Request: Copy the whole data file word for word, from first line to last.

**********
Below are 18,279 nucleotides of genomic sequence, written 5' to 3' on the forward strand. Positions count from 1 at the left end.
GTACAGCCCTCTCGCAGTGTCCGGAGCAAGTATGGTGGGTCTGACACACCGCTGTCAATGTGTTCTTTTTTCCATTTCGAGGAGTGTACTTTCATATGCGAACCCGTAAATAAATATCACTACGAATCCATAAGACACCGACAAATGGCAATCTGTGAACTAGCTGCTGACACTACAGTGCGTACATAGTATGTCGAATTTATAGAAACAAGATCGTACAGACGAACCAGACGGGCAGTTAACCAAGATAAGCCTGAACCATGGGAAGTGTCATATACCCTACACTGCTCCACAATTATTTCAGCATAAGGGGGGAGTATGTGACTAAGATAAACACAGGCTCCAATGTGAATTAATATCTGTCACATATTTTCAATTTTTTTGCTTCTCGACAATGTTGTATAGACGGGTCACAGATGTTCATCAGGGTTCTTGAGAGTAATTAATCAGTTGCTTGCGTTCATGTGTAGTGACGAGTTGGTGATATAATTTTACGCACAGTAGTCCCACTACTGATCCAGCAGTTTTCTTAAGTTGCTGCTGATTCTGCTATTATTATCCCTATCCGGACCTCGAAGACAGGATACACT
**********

Below are 18,279 nucleotides of genomic sequence, written 5' to 3' on the forward strand. Positions count from 1 at the left end.
GTACAGCCCTCTCGCAGTGTCCGGAGCAAGTATGGTGGGTCTGACACACCGCTGTCAATGTGTTCTTTTTTCCATTTCGAGGAGTGTACTTTCATATGCGAACCCGTAAATAAATATCACTACGAATCCATAAGACACCGACAAATGGCAATCTGTGAACTAGCTGCTGACACTACAGTGCGTACATAGTATGTCGAATTTATAGAAACAAGATCGTACAGACGAACCAGACGGGCAGTTAACCAAGATAAGCCTGAACCATGGGAAGTGTCATATACCCTACACTGCTCCACAATTATTTCAGCATAAGGGGGGAGTATGTGACTAAGATAAACACAGGCTCCAATGTGAATTAATATCTGTCACATATTTTCAATTTTTTTGCTTCTCGACAATGTTGTATAGACGGGTCACAGATGTTCATCAGGGTTCTTGAGAGTAATTAATCAGTTGCTTGCGTTCATGTGTAGTGACGAGTTGGTGATATAATTTTACGCACAGTAGTCCCACTACTGATCCAGCAGTTTTCTTAAGTTGCTGCTGATTCTGCTATTATTATCCCTATCCGGACCTCGAAGACAGGATACACT